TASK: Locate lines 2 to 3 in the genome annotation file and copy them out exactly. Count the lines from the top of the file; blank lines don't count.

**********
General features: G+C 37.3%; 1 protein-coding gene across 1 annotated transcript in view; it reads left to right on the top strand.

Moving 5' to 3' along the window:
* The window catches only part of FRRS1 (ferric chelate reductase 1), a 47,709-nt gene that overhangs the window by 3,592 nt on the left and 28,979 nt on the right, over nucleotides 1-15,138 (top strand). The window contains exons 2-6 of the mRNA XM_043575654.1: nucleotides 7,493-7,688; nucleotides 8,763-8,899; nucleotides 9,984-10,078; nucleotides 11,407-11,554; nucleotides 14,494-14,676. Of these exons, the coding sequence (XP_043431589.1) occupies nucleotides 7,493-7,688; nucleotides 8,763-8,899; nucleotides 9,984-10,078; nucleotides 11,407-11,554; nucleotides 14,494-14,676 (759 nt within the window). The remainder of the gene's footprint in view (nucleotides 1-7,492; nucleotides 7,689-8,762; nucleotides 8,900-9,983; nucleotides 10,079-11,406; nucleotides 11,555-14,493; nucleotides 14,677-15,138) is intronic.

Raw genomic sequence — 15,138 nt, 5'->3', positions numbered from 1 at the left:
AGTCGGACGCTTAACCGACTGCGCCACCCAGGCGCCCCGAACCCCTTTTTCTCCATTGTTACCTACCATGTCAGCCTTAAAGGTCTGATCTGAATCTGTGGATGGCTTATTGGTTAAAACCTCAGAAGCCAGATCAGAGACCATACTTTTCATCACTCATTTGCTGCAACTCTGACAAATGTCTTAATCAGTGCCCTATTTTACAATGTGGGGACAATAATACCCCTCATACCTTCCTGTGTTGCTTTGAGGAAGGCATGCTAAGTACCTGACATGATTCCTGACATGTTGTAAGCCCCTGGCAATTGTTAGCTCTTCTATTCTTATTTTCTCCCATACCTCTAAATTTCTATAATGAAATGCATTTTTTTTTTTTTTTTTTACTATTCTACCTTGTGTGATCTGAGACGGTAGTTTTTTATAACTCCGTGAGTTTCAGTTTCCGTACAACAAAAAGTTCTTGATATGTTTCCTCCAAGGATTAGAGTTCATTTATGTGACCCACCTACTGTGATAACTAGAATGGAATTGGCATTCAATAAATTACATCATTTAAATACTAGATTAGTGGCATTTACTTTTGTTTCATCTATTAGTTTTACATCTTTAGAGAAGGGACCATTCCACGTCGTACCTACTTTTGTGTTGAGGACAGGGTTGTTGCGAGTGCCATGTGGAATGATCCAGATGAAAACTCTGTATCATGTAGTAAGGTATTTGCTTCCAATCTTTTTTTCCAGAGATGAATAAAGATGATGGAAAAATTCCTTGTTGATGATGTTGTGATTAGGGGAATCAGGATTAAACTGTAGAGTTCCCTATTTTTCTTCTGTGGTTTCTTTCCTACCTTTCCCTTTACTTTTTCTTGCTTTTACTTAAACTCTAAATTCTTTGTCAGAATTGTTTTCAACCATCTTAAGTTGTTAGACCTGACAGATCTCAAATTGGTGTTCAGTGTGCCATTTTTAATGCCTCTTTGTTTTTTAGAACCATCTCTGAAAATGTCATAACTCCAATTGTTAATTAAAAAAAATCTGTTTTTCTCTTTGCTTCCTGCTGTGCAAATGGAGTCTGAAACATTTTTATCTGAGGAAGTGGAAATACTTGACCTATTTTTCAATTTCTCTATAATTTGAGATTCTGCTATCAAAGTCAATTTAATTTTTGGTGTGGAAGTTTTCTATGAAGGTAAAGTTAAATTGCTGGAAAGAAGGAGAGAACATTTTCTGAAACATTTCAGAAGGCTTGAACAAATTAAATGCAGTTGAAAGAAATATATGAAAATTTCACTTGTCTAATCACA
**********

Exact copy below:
Moving 5' to 3' along the window:
* The window catches only part of FRRS1 (ferric chelate reductase 1), a 47,709-nt gene that overhangs the window by 3,592 nt on the left and 28,979 nt on the right, over nucleotides 1-15,138 (top strand). The window contains exons 2-6 of the mRNA XM_043575654.1: nucleotides 7,493-7,688; nucleotides 8,763-8,899; nucleotides 9,984-10,078; nucleotides 11,407-11,554; nucleotides 14,494-14,676. Of these exons, the coding sequence (XP_043431589.1) occupies nucleotides 7,493-7,688; nucleotides 8,763-8,899; nucleotides 9,984-10,078; nucleotides 11,407-11,554; nucleotides 14,494-14,676 (759 nt within the window). The remainder of the gene's footprint in view (nucleotides 1-7,492; nucleotides 7,689-8,762; nucleotides 8,900-9,983; nucleotides 10,079-11,406; nucleotides 11,555-14,493; nucleotides 14,677-15,138) is intronic.